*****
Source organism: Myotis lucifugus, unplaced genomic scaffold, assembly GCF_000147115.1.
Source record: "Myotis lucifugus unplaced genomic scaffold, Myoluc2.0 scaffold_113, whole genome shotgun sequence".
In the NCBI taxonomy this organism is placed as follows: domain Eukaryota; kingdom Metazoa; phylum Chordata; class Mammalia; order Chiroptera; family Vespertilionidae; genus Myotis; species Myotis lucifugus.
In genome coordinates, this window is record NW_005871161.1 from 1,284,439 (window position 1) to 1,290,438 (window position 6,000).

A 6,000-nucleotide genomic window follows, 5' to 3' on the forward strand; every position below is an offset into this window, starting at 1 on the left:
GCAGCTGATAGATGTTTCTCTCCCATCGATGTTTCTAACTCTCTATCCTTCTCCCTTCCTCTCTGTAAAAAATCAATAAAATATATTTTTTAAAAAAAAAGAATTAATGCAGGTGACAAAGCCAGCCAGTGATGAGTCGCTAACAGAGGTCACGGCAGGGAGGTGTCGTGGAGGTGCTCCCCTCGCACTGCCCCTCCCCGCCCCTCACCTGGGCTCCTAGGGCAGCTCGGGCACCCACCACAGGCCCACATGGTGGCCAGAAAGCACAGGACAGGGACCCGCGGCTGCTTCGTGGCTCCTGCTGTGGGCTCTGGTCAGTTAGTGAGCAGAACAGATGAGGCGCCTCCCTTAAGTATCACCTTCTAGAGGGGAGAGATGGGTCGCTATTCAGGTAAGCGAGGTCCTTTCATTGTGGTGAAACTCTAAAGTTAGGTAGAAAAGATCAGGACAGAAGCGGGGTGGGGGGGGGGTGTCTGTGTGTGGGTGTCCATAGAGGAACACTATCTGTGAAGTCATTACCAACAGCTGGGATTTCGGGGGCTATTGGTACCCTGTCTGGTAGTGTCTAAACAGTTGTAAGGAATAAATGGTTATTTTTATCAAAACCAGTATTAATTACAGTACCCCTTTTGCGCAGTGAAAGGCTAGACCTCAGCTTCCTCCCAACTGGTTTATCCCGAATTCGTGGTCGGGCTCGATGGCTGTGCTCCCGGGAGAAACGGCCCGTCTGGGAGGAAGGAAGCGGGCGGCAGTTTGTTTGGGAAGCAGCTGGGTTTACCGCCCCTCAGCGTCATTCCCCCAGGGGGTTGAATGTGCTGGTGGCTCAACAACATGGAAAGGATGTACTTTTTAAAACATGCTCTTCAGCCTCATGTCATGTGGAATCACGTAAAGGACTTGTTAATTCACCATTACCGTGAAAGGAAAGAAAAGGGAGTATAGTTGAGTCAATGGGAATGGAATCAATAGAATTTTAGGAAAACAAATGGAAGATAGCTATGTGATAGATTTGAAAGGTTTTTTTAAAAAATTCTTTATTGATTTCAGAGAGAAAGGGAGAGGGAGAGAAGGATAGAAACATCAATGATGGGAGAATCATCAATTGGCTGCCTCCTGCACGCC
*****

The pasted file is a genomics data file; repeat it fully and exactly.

Source organism: Myotis lucifugus, unplaced genomic scaffold, assembly GCF_000147115.1.
Source record: "Myotis lucifugus unplaced genomic scaffold, Myoluc2.0 scaffold_113, whole genome shotgun sequence".
In the NCBI taxonomy this organism is placed as follows: domain Eukaryota; kingdom Metazoa; phylum Chordata; class Mammalia; order Chiroptera; family Vespertilionidae; genus Myotis; species Myotis lucifugus.
In genome coordinates, this window is record NW_005871161.1 from 1,284,439 (window position 1) to 1,290,438 (window position 6,000).

A 6,000-nucleotide genomic window follows, 5' to 3' on the forward strand; every position below is an offset into this window, starting at 1 on the left:
GCAGCTGATAGATGTTTCTCTCCCATCGATGTTTCTAACTCTCTATCCTTCTCCCTTCCTCTCTGTAAAAAATCAATAAAATATATTTTTTAAAAAAAAAGAATTAATGCAGGTGACAAAGCCAGCCAGTGATGAGTCGCTAACAGAGGTCACGGCAGGGAGGTGTCGTGGAGGTGCTCCCCTCGCACTGCCCCTCCCCGCCCCTCACCTGGGCTCCTAGGGCAGCTCGGGCACCCACCACAGGCCCACATGGTGGCCAGAAAGCACAGGACAGGGACCCGCGGCTGCTTCGTGGCTCCTGCTGTGGGCTCTGGTCAGTTAGTGAGCAGAACAGATGAGGCGCCTCCCTTAAGTATCACCTTCTAGAGGGGAGAGATGGGTCGCTATTCAGGTAAGCGAGGTCCTTTCATTGTGGTGAAACTCTAAAGTTAGGTAGAAAAGATCAGGACAGAAGCGGGGTGGGGGGGGGGTGTCTGTGTGTGGGTGTCCATAGAGGAACACTATCTGTGAAGTCATTACCAACAGCTGGGATTTCGGGGGCTATTGGTACCCTGTCTGGTAGTGTCTAAACAGTTGTAAGGAATAAATGGTTATTTTTATCAAAACCAGTATTAATTACAGTACCCCTTTTGCGCAGTGAAAGGCTAGACCTCAGCTTCCTCCCAACTGGTTTATCCCGAATTCGTGGTCGGGCTCGATGGCTGTGCTCCCGGGAGAAACGGCCCGTCTGGGAGGAAGGAAGCGGGCGGCAGTTTGTTTGGGAAGCAGCTGGGTTTACCGCCCCTCAGCGTCATTCCCCCAGGGGGTTGAATGTGCTGGTGGCTCAACAACATGGAAAGGATGTACTTTTTAAAACATGCTCTTCAGCCTCATGTCATGTGGAATCACGTAAAGGACTTGTTAATTCACCATTACCGTGAAAGGAAAGAAAAGGGAGTATAGTTGAGTCAATGGGAATGGAATCAATAGAATTTTAGGAAAACAAATGGAAGATAGCTATGTGATAGATTTGAAAGGTTTTTTTAAAAAATTCTTTATTGATTTCAGAGAGAAAGGGAGAGGGAGAGAAGGATAGAAACATCAATGATGGGAGAATCATCAATTGGCTGCCTCCTGCACGCC